We did a show at The Middle East in Cambridge, MA last week – sponsored by WBUR, Boston’s NPR station. They even recorded me and pulled together a cool little plug on the radio for it – you can hear that here: And I Am Not Lying: Live, Raw Storytelling.
We were joined by the Boston Typewriter Orchestra, a bunch of folks who play the typewriter musically a hell of a lot better than I did it when I was dabbling in the genre.
The show sold out, which was a hell of a kick – there’s nothing like busting your hump for a month and seeing it pay off.
I’m booking all our stuff out of town now and arranging all the press, too. It’s always a hurricane of phone calls, emails and text messages, last-minute changes and just … STUFF. I’ve never once had a show where there wasn’t a surprise, a change, a sudden boulder of bullshit falling at the last minute like a turd-studded iceberg of waste from a crack in a passing jetliner. At this point, I get a little nervous when it doesn’t happen.
And getting people in the door is my primary source of stress. I’m trying to get to where I don’t take empty seats personally, but it’s a long, slow journey.
We’re not at the point where we can count on a sold-out show, or really any kind of turnout at all. People don’t know the name of the show yet, and I ain’t exactly a draw on my name alone. This isn’t like music, where people bring friends to see a band based on the genre.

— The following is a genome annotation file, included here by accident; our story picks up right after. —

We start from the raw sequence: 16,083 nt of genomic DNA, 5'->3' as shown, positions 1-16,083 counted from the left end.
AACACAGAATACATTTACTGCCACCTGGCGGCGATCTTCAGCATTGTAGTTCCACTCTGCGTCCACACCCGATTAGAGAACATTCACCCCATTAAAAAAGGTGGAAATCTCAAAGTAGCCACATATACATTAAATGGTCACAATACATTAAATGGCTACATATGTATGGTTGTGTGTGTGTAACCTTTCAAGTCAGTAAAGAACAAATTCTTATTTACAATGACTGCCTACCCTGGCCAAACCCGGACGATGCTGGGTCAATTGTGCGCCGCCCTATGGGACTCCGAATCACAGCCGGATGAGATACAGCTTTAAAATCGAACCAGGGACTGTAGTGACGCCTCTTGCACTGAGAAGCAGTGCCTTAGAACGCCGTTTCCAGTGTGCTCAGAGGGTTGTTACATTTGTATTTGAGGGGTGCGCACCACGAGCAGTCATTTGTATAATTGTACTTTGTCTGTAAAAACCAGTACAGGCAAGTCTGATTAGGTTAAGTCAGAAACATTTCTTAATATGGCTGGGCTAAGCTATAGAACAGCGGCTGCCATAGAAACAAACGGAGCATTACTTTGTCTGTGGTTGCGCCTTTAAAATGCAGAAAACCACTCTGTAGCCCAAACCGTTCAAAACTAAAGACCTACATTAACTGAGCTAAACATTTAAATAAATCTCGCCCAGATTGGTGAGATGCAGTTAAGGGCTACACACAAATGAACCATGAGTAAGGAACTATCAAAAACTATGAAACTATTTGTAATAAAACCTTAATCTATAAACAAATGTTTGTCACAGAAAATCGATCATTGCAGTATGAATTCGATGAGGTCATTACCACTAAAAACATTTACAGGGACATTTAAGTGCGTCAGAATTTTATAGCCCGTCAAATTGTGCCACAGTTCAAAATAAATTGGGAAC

You can say “hey man, there’s a really sweet reggae band playing tonight, let’s check ‘em out,” and you’ll get some good walk-in. With comedy, you can say to your friends “hey, this venue that regularly books comedians is having some comedians perform tonight. Let’s go have some laughs,” and you might get some decent walk-ins.
We have no established genre. The best thing someone can say to sell us is “hey, this guy that was on This American Life three years ago is going to say a lot of SAT words and also a lot of cuss words, and it may be really funny but it may also be kind of depressing. Also, they might have some people do burlesque performances in addition to other storytellers who also have a lot of feelings they would like to share.”
You’re not going to hear Conan O’Brien say “We’ve got a very charming and thought-provoking storyteller on the show tonight” anytime soon. People that aren’t into The Moth or This American Life think that storytelling is either standup comedy or some dude in a bowtie and a seersucker suit at a folk festival talking about growing up on the farm.
So when I see a line stretching out through the door of the club, through the restaurant and out the front door, curving around the block and around the corner I just want to jump up on top of the bar and spike a football. I always try to walk along the whole line and just drink it all in.
All these people made tonight their date night, their going-out night, and they did it because they wanted to be THERE, with us, seeing something a little new and weird. I wanna kiss every last one of them, at least until they start fooling with their phones.
The first half of the show was a dream. I’ve been busting ass on actual joke-writing to build a standup set ever since a tragic crash-and-burn a month or so back. And to deploy those jokes on a roomful of cheering, happy people – it was like riding a gold-plated surfboard down a sunbeam. Everything was cruising like a dream during the first half, every performer killing and the Boston Typewriter Orchestra rocking it …
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